The moment she burst into the scene before she even reached her teens, Yuka Saso already showed a glimpse of how special she could be.
In May of 2014, she captured the Jack Nicklaus Juniors title in China a month before she turned 13 years old. She followed it up by winning the Jakarta Junior World Championship the next month, the Annual Costa Mesa Championship in California in August, and the Sabah International Junior Masters in Kota Kinabalu in September.
Two years later, she propelled the Philippines to become the World Junior Girls team champions. The competition hosted by Canada is for junior players who have not reached 19 years old. Yuka was then just 15 years old. She emerged as the top individual performer of the tournament.
There have been a number of outstanding Filipino golfers in the past. Bantam Ben Arda, Frankie Miñoza, Jennifer Rosales, and Dorothy Delasin are largely considered the best of the lot. These golfers’ success extended to the international professional circuit.
It is not a stretch to claim that Saso, at just 20 years old, has reached the echelon of the elite Filipino golfers of all time. At the rate she had been going, she seemed poised to eclipse Arda, Miñoza, Rosales, and Delasin.
This is why it is such a big loss for the Philippines to see Saso no longer representing the country.
She announced late last that she was going to choose her Japanese citizenship over her Filipina citizenship when she reaches the age of 22 which will be in June of 2023. Japan nationality law compelled her to make the decision.
Saso’s list of achievements in the decade that she has competed as a Filipina has earned for her a place among the greatest not just in golf but also in the entire landscape of Philippine sports.
Her pulsating come-from-behind victory in the women’s individual golf in the 2018 Jakarta Asian Games ended a drought of over three decades for the Philippines. Prior to that, the last time a Filipino golfer won an Asian Games gold was in 1986 when Ramon Brobio became champion in the men’s individual play. Saso earned another Asian Games gold as she, Bianca Pagdanganan, and Lois Kaye Go also crowned themselves champions in the team event of the same competition.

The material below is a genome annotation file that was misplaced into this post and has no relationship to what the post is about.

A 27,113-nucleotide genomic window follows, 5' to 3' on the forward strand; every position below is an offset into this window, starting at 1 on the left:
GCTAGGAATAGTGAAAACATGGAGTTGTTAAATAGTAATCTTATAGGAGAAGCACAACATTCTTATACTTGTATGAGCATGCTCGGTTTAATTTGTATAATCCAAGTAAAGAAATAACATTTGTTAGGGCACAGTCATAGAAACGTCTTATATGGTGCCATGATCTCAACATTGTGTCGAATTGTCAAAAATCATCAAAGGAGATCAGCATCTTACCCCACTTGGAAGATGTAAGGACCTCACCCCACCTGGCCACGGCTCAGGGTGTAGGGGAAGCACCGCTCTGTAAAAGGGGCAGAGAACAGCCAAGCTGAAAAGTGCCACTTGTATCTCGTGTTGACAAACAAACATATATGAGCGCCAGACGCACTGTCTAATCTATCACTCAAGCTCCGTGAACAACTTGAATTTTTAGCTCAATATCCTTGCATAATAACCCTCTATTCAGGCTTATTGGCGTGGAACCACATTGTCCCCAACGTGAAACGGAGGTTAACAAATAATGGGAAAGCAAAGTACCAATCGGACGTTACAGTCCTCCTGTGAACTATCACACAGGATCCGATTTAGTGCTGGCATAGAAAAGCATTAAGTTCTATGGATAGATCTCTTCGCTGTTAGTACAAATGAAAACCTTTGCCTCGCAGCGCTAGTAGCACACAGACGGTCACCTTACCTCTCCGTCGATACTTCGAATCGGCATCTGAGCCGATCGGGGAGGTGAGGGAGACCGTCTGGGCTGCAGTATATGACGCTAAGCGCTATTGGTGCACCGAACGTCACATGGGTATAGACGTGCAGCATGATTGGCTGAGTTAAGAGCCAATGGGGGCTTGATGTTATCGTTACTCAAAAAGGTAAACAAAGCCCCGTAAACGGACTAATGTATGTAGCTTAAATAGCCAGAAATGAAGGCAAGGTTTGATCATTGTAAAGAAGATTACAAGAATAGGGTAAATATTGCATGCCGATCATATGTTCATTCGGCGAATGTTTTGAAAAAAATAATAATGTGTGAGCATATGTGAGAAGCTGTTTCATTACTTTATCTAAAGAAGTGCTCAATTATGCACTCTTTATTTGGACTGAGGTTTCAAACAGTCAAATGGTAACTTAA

After turning pro in the Japanese LPGA in June of 2020, she won back-to-back titles, the NEC Karuizawa 72 and the Nitori Ladies Golf Tournament. Miñoza won seven championships in the Japanese tour, but he accomplished this in 17 years. Saso bagged two titles in just her third month as a rookie in the Japanese tour.
The clincher, though, will still be Saso’s history-making triumph in the 2021 U.S. Women’s Open.
She became the first-ever golfer from the Philippines to win a golf major. Delasin, who has won four LPGA titles, finished ninth in the 2005 ANA Inspiration. Rosales, herself the owner of two LPGA titles, has three top 10 finishes in the majors – tied for fourth in the 2002 British Open, tied for ninth in the 2003 ANA Inspiration, and solo fourth in the 2004 U.S. Women’s Open.
What Saso has achieved that may not be within the reach of any golfer from the Philippines anytime soon, aside of course from winning a major, is spending 29 consecutive weeks in the top 10 of the LPGA world rankings. At one point in 2021, Saso was the fifth-ranked player in the world. She ended the year as the world’s eighth-ranked golfer, earning for herself $1,517,876 from the LPGA tour which is the 6th highest among all the players.
If one adds the ¥99,985,742 which she won from her rookie year in the Japan LPGA, which when converted is around $873,566, then Saso has copped at least 2.3 million US dollars in just a year and a half as a professional golfer.
Saso is a generational talent, the type who comes only once in a lifetime for a developing country like the Philippines. She can, in fact, be likened to a Paeng Nepomuceno or a Bong Coo in bowling.
A Manny Pacquiao in boxing.
A Bata Reyes in pool
A Hidilyn Diaz in weightlifting.
Or perhaps, a Wesley So in chess.
The Philippines does not get a lot of athletes of their caliber who are good enough to win consistently on the world stage.